Even with its flaws, Rare Gems has lots to recommend. The previously mentioned While We're Young is a classic. Ain't Doin Bad Doin' Nothin' and Eight, Nine and Ten both gently swing like mad and Baby Come Home is a sweet nostalgic heartwarmer in the P.S. I Love You vein, apparently written by Peggy and her guitarist-hubby Dave Barbour. Farewell to Arms has a beautiful melody but it's not the anti-war song you might think. Peggy sings about the arms that used to hold her. This made us wince a bit.

Even with its flaws, this is a fun disc. What really should happen is that Capitol should release her entire ouput on CD. It's the least they could so for one of their most important artists.


Nadja Salerno-Sonnenberg
Humoresque
Nonesuch 79464-2 Classical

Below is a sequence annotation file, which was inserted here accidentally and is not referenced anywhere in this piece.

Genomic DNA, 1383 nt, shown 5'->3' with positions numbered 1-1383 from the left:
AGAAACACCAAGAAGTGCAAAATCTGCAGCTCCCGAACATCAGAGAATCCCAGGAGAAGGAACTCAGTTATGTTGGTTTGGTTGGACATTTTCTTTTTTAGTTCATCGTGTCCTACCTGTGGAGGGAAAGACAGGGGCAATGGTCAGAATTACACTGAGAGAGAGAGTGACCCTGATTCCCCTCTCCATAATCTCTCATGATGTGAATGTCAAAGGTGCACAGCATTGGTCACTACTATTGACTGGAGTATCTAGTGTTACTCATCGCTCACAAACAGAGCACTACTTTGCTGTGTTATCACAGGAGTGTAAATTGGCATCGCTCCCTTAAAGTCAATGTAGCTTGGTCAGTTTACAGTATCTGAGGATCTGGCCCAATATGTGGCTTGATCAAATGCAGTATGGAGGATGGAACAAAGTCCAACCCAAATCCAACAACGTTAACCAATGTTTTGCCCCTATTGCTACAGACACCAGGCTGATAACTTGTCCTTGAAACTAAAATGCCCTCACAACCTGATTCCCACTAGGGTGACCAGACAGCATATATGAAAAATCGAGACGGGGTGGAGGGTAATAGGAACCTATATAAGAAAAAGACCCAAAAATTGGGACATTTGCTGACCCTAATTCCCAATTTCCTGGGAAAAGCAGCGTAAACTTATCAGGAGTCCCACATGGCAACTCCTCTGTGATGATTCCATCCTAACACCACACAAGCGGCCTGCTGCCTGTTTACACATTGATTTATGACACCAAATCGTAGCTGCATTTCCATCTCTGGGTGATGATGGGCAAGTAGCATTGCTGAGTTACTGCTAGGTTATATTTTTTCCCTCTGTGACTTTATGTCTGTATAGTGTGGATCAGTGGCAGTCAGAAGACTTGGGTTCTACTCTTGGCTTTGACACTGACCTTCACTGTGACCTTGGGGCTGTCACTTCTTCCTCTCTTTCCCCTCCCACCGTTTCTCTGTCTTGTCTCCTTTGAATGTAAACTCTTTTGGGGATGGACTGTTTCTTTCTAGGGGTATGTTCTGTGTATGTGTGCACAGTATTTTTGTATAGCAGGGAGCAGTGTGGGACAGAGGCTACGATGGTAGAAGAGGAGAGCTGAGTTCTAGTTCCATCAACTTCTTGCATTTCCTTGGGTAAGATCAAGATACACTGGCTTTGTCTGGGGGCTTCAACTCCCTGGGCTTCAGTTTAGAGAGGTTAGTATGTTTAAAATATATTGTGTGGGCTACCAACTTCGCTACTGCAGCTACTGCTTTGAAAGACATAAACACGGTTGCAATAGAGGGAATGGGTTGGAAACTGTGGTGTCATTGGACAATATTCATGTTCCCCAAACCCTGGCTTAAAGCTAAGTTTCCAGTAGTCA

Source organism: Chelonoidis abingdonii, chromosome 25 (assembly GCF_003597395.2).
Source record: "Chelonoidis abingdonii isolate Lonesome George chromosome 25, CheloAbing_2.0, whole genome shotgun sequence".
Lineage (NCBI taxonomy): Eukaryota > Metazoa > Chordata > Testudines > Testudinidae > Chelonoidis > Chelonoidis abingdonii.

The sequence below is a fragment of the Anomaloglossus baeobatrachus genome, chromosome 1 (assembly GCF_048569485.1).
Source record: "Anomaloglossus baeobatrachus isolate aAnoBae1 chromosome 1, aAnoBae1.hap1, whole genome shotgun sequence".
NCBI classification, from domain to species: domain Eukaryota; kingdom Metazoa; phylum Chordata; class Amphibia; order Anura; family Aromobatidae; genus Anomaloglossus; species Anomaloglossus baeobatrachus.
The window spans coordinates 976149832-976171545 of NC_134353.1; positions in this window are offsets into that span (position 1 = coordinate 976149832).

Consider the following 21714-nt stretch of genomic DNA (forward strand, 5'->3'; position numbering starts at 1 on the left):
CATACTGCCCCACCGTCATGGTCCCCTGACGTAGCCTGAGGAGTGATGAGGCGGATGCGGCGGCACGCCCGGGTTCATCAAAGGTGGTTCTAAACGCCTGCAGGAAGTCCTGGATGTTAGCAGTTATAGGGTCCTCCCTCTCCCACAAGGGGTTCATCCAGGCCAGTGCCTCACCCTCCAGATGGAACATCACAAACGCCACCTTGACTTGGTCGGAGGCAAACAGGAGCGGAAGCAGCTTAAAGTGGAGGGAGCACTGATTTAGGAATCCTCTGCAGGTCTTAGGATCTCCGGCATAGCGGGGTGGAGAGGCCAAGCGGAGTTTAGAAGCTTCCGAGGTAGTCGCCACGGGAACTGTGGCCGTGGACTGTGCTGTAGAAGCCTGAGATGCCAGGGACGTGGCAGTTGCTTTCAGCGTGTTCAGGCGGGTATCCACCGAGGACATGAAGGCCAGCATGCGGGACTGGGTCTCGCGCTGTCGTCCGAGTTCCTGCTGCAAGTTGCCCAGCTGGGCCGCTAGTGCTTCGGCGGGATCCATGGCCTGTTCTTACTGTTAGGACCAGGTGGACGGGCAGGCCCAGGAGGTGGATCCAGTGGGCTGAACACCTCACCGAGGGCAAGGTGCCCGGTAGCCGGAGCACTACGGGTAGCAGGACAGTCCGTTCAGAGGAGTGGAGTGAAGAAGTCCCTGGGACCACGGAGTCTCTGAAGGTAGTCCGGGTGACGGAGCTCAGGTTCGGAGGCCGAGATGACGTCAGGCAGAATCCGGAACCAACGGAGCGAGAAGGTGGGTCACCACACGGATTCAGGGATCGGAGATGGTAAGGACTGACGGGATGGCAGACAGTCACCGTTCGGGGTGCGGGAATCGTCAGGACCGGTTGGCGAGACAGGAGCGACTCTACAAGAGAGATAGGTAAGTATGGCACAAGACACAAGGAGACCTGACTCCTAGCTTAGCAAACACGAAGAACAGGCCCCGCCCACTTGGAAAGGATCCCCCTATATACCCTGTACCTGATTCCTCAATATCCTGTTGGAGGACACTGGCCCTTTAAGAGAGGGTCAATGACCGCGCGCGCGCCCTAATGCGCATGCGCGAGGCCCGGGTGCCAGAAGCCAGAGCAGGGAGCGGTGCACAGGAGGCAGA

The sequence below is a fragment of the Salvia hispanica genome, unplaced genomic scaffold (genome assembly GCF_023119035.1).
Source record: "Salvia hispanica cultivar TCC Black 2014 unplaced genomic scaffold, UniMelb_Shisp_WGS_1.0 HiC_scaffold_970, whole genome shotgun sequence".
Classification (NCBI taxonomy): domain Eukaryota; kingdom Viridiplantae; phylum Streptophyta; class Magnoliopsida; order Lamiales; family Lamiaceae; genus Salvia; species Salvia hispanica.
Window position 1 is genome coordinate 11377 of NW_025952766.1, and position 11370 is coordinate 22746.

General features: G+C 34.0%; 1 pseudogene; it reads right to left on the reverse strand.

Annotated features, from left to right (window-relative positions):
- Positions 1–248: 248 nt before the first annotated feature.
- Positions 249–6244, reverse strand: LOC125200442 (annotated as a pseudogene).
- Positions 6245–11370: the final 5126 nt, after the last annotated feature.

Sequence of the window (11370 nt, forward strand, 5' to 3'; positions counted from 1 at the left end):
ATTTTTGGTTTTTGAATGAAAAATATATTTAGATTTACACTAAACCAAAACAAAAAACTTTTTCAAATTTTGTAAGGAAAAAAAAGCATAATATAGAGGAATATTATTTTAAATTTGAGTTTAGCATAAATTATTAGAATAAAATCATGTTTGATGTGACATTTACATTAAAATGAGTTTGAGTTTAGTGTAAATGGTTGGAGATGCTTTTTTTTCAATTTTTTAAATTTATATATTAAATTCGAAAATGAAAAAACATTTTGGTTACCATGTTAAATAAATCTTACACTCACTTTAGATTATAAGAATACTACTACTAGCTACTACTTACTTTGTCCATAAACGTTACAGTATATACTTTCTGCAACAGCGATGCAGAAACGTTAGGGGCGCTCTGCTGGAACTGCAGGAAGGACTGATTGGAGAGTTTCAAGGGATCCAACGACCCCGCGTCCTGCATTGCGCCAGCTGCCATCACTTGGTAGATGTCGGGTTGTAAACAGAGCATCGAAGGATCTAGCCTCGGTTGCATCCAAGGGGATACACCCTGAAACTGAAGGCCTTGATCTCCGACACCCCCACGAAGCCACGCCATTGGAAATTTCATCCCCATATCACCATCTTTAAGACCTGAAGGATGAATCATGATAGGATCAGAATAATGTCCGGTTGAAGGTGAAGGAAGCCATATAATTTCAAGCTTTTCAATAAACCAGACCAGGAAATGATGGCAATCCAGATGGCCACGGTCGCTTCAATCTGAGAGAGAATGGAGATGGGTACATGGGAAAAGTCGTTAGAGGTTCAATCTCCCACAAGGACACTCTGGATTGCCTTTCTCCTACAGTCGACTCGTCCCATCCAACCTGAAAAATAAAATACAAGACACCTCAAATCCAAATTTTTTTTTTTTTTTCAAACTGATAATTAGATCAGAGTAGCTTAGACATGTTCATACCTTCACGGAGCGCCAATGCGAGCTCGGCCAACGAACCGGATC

We don't know a hell of a lot about Classical music. We like it. We know the difference between classical, romantic and post-modern. We have a lot of it in our collection. But for us to provide an intelligent, insightful review is as silly as broadcasting an inane quiz show during prime time and expecting America to watch. Oh wait, Who Wants to Be a Millionaire is a hit. Therefore, we humbly suggest you get a hold of Humoresque by violinist Nadja Salerno-Sonnenberg.

Humoresque is Dvorák's instantly recognizable salon masterpiece. It was also a film starring John Garfield and Joan Crawford, made in a time, long before the Sing-a-Long Messiah was introduced, when classical music was "important". This disc features the music in the film and it's so clever that it's hard not to love it. Almost every piece is a violin tour de force, often with a full orchestra and sometimes with just a piano. It's slightly camp, a bit piss-elegant and always entertaining.